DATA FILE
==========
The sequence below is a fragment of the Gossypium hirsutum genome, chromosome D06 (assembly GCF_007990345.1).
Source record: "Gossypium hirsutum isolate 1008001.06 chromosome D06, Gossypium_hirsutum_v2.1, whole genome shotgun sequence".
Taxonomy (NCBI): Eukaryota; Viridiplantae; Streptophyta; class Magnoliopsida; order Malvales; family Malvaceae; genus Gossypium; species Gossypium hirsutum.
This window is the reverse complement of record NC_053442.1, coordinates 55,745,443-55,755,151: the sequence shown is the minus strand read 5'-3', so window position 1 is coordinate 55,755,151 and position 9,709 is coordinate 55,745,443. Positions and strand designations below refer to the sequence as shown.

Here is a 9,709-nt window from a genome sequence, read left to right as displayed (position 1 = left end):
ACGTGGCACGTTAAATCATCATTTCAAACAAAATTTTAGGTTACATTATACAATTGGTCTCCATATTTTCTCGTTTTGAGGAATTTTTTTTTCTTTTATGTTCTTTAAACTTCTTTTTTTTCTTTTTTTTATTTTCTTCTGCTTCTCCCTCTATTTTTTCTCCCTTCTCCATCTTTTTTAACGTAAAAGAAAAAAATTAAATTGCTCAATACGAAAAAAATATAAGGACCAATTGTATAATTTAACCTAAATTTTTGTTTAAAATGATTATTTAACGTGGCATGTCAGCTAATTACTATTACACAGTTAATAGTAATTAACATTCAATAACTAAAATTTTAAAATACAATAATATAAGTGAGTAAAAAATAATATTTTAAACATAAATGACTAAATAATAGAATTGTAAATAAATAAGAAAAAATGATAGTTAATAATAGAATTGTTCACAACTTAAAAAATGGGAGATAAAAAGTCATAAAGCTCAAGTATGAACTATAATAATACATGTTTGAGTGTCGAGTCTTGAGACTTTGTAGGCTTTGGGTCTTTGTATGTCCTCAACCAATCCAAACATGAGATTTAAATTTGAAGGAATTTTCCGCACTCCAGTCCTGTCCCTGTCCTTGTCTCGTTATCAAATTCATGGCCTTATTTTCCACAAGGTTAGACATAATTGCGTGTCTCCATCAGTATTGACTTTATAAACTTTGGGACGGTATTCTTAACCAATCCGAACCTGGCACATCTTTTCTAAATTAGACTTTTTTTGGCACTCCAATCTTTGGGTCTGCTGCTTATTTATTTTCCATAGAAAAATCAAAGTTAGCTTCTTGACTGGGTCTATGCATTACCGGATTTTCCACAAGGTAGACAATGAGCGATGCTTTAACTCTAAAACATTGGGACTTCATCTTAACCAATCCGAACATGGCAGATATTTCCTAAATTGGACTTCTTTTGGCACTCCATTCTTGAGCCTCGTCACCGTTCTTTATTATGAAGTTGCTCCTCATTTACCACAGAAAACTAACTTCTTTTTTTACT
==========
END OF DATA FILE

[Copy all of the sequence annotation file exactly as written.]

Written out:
The sequence below is a fragment of the Gossypium hirsutum genome, chromosome D06 (assembly GCF_007990345.1).
Source record: "Gossypium hirsutum isolate 1008001.06 chromosome D06, Gossypium_hirsutum_v2.1, whole genome shotgun sequence".
Taxonomy (NCBI): Eukaryota; Viridiplantae; Streptophyta; class Magnoliopsida; order Malvales; family Malvaceae; genus Gossypium; species Gossypium hirsutum.
This window is the reverse complement of record NC_053442.1, coordinates 55,745,443-55,755,151: the sequence shown is the minus strand read 5'-3', so window position 1 is coordinate 55,755,151 and position 9,709 is coordinate 55,745,443. Positions and strand designations below refer to the sequence as shown.

Here is a 9,709-nt window from a genome sequence, read left to right as displayed (position 1 = left end):
ACGTGGCACGTTAAATCATCATTTCAAACAAAATTTTAGGTTACATTATACAATTGGTCTCCATATTTTCTCGTTTTGAGGAATTTTTTTTTCTTTTATGTTCTTTAAACTTCTTTTTTTTCTTTTTTTTATTTTCTTCTGCTTCTCCCTCTATTTTTTCTCCCTTCTCCATCTTTTTTAACGTAAAAGAAAAAAATTAAATTGCTCAATACGAAAAAAATATAAGGACCAATTGTATAATTTAACCTAAATTTTTGTTTAAAATGATTATTTAACGTGGCATGTCAGCTAATTACTATTACACAGTTAATAGTAATTAACATTCAATAACTAAAATTTTAAAATACAATAATATAAGTGAGTAAAAAATAATATTTTAAACATAAATGACTAAATAATAGAATTGTAAATAAATAAGAAAAAATGATAGTTAATAATAGAATTGTTCACAACTTAAAAAATGGGAGATAAAAAGTCATAAAGCTCAAGTATGAACTATAATAATACATGTTTGAGTGTCGAGTCTTGAGACTTTGTAGGCTTTGGGTCTTTGTATGTCCTCAACCAATCCAAACATGAGATTTAAATTTGAAGGAATTTTCCGCACTCCAGTCCTGTCCCTGTCCTTGTCTCGTTATCAAATTCATGGCCTTATTTTCCACAAGGTTAGACATAATTGCGTGTCTCCATCAGTATTGACTTTATAAACTTTGGGACGGTATTCTTAACCAATCCGAACCTGGCACATCTTTTCTAAATTAGACTTTTTTTGGCACTCCAATCTTTGGGTCTGCTGCTTATTTATTTTCCATAGAAAAATCAAAGTTAGCTTCTTGACTGGGTCTATGCATTACCGGATTTTCCACAAGGTAGACAATGAGCGATGCTTTAACTCTAAAACATTGGGACTTCATCTTAACCAATCCGAACATGGCAGATATTTCCTAAATTGGACTTCTTTTGGCACTCCATTCTTGAGCCTCGTCACCGTTCTTTATTATGAAGTTGCTCCTCATTTACCACAGAAAACTAACTTCTTTTTTTACT